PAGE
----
I remember the day I began my journey to minimalism: Memorial Day 2008. I was busy cleaning out my garage when a neighbor casually said, “You know, you don’t need to own all that stuff.” In that moment, as I looked at the pile of stuff in my driveway and noticed my five-year-old son playing alone in the backyard, I realized: Not only are my possessions not bringing happiness into my life, they are actually distracting me from the things that do! On that day, my wife and I began a journey of simplified living that brings us greater joy than we even expected.
Now, if you’re like many people, the word minimalism may conjure up images of bare white walls or of someone sitting on the floor because he doesn’t have any furniture. It might seem to you like an exercise in self-deprivation simply for the sake of self-deprivation. Let me tell you ... this is far from the truth! To me, minimalism is exactly the opposite. It speaks of freedom, of peace, and of joy.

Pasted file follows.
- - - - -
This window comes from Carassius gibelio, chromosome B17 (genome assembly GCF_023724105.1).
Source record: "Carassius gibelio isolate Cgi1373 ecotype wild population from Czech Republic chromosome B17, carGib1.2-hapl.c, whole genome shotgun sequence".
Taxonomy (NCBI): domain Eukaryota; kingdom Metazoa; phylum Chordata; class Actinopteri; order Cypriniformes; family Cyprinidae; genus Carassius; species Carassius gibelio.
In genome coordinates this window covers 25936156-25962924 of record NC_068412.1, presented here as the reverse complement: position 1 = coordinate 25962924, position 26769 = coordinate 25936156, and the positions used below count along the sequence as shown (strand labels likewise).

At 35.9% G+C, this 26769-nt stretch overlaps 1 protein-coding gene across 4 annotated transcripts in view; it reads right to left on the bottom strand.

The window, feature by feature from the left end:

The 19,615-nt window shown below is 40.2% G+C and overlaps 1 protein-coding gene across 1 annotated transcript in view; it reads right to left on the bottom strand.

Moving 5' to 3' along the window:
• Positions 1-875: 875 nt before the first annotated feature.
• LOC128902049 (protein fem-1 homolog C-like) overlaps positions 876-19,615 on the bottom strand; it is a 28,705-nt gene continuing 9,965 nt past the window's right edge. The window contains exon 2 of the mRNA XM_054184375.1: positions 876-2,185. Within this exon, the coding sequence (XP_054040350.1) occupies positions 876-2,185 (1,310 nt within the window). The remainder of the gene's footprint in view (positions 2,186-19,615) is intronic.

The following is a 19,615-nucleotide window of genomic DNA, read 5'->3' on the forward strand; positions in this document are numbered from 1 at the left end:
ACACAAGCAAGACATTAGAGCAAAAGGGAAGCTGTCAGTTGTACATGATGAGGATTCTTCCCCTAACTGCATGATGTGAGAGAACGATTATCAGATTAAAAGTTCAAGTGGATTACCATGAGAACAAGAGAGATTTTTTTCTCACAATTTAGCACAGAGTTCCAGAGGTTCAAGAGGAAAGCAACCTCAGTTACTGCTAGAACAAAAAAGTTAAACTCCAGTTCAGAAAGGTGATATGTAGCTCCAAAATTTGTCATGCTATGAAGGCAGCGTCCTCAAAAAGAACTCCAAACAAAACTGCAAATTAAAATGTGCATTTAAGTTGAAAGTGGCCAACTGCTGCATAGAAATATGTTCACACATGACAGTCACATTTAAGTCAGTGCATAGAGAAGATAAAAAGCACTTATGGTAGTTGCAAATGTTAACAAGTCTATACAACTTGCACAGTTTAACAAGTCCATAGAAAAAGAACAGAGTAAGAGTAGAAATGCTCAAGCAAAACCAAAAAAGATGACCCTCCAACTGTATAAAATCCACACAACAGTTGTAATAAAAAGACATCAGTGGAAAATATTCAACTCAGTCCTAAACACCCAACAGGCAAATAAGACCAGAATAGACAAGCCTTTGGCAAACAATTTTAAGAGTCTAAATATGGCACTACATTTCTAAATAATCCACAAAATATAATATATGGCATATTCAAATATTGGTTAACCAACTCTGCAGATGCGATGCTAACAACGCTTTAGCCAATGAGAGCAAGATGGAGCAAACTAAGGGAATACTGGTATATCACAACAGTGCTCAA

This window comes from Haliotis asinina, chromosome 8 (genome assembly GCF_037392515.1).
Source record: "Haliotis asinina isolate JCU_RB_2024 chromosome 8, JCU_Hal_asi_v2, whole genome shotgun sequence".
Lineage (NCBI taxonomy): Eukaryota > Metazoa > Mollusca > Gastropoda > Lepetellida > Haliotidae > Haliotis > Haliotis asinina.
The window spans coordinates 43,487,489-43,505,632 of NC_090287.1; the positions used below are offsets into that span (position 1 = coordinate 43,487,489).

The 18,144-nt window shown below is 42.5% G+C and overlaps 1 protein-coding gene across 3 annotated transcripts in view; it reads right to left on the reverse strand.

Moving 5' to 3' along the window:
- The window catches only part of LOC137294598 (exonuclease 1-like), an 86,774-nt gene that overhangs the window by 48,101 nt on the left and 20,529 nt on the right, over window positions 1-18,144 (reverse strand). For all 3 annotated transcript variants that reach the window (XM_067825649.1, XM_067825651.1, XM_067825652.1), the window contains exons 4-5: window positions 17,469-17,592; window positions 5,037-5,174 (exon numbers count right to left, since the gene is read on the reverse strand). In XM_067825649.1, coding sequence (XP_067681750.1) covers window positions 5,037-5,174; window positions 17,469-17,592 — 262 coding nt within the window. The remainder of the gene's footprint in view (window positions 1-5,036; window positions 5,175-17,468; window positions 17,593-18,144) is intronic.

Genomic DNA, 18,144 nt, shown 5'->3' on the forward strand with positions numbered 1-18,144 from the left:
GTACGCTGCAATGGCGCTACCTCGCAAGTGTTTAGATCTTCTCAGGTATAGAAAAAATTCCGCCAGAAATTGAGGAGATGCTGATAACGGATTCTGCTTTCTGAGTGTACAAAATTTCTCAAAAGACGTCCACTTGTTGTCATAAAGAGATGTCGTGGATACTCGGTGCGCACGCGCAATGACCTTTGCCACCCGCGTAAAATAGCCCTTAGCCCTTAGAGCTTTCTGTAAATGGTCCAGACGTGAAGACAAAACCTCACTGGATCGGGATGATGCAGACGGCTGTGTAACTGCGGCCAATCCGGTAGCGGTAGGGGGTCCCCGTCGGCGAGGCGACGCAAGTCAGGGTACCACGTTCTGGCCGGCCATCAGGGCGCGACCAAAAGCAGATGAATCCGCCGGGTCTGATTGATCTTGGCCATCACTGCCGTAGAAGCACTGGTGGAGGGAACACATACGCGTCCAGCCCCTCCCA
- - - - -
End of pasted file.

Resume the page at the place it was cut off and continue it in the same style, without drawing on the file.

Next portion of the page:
It’s about space that has been opened up to make room for new possibilities. It’s “good riddance” because it clears away obstacles to the lives that we want to live and that God wants us to live. In fact, I’m not so much interested in minimalism, per se, as I am in helping people get to the level of possessions that will enable them to live the lives they’re meant to live.
For those of us living in the more developed nations of the world, about 98 percent of the time this means reducing our possessions, not increasing them. With that as a background, here is my definition: Minimalism is the intentional promotion of the things we most value and the removal of anything that distracts us from them. The beauty of minimalism isn’t in what it takes away. The beauty and the full potential of minimalism lie in what it gives. The payoff isn’t just a clean house—it’s a more meaningful life. In what practical ways might your life improve if you owned fewer possessions?